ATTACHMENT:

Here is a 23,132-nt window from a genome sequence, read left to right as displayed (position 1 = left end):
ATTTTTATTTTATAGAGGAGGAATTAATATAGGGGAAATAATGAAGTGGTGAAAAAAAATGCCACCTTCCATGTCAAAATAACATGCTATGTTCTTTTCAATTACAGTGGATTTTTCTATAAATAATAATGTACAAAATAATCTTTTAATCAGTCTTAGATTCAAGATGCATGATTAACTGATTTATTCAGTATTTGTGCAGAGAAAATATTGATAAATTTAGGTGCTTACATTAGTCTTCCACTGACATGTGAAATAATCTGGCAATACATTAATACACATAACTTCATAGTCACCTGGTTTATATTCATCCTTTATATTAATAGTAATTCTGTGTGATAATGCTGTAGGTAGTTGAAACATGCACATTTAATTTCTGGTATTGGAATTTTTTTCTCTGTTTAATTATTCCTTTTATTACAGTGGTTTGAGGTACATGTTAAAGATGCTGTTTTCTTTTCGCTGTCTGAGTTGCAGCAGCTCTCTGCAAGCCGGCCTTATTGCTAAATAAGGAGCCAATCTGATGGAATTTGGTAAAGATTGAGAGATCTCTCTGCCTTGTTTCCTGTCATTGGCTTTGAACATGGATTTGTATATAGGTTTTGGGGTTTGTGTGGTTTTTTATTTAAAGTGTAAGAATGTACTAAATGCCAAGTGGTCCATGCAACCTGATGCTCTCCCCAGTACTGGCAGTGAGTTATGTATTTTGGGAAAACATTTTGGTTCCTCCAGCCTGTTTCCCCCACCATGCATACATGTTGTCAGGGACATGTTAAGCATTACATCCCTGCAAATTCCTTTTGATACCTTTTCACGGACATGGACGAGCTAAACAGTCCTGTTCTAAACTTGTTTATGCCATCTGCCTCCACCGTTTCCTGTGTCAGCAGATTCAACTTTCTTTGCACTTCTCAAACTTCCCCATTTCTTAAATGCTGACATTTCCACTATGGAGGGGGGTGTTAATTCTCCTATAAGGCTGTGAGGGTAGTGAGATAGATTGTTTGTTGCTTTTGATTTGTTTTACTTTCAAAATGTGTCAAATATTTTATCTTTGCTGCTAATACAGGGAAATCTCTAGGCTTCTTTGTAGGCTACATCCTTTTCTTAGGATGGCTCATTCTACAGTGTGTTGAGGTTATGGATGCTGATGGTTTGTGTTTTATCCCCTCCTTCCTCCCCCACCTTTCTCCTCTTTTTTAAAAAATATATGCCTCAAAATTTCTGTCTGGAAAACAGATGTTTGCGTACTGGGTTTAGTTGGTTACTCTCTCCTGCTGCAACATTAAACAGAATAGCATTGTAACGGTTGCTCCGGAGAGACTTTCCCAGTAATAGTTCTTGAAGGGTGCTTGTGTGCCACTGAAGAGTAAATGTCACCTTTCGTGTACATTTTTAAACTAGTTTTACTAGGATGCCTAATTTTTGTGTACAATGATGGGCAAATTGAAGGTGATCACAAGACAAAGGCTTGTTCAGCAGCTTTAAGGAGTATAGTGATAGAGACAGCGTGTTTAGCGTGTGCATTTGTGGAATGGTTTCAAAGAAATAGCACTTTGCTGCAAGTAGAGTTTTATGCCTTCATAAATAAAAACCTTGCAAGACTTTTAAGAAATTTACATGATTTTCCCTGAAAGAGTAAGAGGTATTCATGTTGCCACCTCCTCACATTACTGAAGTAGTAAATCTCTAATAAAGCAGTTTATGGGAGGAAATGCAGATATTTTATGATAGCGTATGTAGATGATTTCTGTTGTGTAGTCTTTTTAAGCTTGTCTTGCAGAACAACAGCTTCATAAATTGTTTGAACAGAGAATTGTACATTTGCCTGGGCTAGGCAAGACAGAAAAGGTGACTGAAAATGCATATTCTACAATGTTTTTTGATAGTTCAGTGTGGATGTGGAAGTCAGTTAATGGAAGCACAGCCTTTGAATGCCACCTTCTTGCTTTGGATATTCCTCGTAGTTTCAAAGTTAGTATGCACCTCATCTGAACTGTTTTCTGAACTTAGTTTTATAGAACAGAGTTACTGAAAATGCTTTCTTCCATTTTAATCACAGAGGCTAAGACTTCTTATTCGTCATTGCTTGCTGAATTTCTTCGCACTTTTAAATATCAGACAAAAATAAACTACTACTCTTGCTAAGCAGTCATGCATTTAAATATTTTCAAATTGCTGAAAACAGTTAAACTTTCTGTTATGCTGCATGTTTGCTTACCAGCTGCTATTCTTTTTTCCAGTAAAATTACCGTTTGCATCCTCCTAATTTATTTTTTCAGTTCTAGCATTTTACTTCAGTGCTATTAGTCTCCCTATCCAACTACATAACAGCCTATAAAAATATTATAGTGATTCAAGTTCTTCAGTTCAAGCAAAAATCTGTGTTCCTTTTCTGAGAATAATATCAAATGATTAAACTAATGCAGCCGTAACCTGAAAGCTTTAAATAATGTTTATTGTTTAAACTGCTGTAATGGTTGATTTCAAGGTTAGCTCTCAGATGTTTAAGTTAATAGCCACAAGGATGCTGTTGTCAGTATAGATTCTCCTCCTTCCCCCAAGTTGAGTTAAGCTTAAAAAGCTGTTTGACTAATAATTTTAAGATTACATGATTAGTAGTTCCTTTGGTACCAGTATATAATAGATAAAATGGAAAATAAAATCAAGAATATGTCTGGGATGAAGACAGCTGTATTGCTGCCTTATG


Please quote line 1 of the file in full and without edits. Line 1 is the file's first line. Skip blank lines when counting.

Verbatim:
Here is a 23,132-nt window from a genome sequence, read left to right as displayed (position 1 = left end):